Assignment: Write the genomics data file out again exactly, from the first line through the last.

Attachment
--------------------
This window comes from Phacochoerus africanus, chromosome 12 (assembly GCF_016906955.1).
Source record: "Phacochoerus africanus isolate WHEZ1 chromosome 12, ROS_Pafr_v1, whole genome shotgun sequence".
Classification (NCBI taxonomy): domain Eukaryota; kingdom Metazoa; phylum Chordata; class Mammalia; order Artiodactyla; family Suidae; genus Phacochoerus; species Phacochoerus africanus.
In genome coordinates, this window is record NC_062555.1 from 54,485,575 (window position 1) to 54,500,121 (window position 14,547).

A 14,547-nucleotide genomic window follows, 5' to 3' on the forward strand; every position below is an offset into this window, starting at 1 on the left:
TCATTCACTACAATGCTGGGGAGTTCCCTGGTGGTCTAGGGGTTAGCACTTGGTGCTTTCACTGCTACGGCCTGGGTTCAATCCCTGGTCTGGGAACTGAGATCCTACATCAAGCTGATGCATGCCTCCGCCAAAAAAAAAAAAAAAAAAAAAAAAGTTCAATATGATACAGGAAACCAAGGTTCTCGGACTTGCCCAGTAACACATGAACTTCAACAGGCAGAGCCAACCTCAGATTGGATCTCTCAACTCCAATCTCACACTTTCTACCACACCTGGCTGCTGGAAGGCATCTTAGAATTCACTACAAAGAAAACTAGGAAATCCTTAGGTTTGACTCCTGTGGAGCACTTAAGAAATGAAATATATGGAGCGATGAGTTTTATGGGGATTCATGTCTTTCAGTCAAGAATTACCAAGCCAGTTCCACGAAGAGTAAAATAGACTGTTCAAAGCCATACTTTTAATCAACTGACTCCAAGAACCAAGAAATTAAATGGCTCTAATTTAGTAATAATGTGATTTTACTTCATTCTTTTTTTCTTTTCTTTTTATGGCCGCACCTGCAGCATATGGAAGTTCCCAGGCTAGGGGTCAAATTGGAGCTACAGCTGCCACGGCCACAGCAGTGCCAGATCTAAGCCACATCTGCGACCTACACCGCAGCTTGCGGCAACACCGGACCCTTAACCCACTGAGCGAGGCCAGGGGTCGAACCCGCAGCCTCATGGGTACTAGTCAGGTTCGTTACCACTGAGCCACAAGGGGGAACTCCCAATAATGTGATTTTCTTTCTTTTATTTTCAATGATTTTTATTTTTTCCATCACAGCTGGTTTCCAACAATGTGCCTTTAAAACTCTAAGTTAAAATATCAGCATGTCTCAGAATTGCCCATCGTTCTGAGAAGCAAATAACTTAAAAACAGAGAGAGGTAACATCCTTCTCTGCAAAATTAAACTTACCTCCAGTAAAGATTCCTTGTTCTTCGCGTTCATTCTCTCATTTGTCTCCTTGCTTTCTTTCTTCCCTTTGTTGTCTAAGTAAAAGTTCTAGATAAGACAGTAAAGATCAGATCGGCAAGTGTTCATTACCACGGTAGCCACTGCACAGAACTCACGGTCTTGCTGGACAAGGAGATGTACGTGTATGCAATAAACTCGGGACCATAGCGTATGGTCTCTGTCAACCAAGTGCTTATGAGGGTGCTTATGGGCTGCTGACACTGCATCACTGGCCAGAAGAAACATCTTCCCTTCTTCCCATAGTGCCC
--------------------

This window comes from Phacochoerus africanus, chromosome 12 (assembly GCF_016906955.1).
Source record: "Phacochoerus africanus isolate WHEZ1 chromosome 12, ROS_Pafr_v1, whole genome shotgun sequence".
Classification (NCBI taxonomy): domain Eukaryota; kingdom Metazoa; phylum Chordata; class Mammalia; order Artiodactyla; family Suidae; genus Phacochoerus; species Phacochoerus africanus.
In genome coordinates, this window is record NC_062555.1 from 54,485,575 (window position 1) to 54,500,121 (window position 14,547).

A 14,547-nucleotide genomic window follows, 5' to 3' on the forward strand; every position below is an offset into this window, starting at 1 on the left:
TCATTCACTACAATGCTGGGGAGTTCCCTGGTGGTCTAGGGGTTAGCACTTGGTGCTTTCACTGCTACGGCCTGGGTTCAATCCCTGGTCTGGGAACTGAGATCCTACATCAAGCTGATGCATGCCTCCGCCAAAAAAAAAAAAAAAAAAAAAAAAGTTCAATATGATACAGGAAACCAAGGTTCTCGGACTTGCCCAGTAACACATGAACTTCAACAGGCAGAGCCAACCTCAGATTGGATCTCTCAACTCCAATCTCACACTTTCTACCACACCTGGCTGCTGGAAGGCATCTTAGAATTCACTACAAAGAAAACTAGGAAATCCTTAGGTTTGACTCCTGTGGAGCACTTAAGAAATGAAATATATGGAGCGATGAGTTTTATGGGGATTCATGTCTTTCAGTCAAGAATTACCAAGCCAGTTCCACGAAGAGTAAAATAGACTGTTCAAAGCCATACTTTTAATCAACTGACTCCAAGAACCAAGAAATTAAATGGCTCTAATTTAGTAATAATGTGATTTTACTTCATTCTTTTTTTCTTTTCTTTTTATGGCCGCACCTGCAGCATATGGAAGTTCCCAGGCTAGGGGTCAAATTGGAGCTACAGCTGCCACGGCCACAGCAGTGCCAGATCTAAGCCACATCTGCGACCTACACCGCAGCTTGCGGCAACACCGGACCCTTAACCCACTGAGCGAGGCCAGGGGTCGAACCCGCAGCCTCATGGGTACTAGTCAGGTTCGTTACCACTGAGCCACAAGGGGGAACTCCCAATAATGTGATTTTCTTTCTTTTATTTTCAATGATTTTTATTTTTTCCATCACAGCTGGTTTCCAACAATGTGCCTTTAAAACTCTAAGTTAAAATATCAGCATGTCTCAGAATTGCCCATCGTTCTGAGAAGCAAATAACTTAAAAACAGAGAGAGGTAACATCCTTCTCTGCAAAATTAAACTTACCTCCAGTAAAGATTCCTTGTTCTTCGCGTTCATTCTCTCATTTGTCTCCTTGCTTTCTTTCTTCCCTTTGTTGTCTAAGTAAAAGTTCTAGATAAGACAGTAAAGATCAGATCGGCAAGTGTTCATTACCACGGTAGCCACTGCACAGAACTCACGGTCTTGCTGGACAAGGAGATGTACGTGTATGCAATAAACTCGGGACCATAGCGTATGGTCTCTGTCAACCAAGTGCTTATGAGGGTGCTTATGGGCTGCTGACACTGCATCACTGGCCAGAAGAAACATCTTCCCTTCTTCCCATAGTGCCC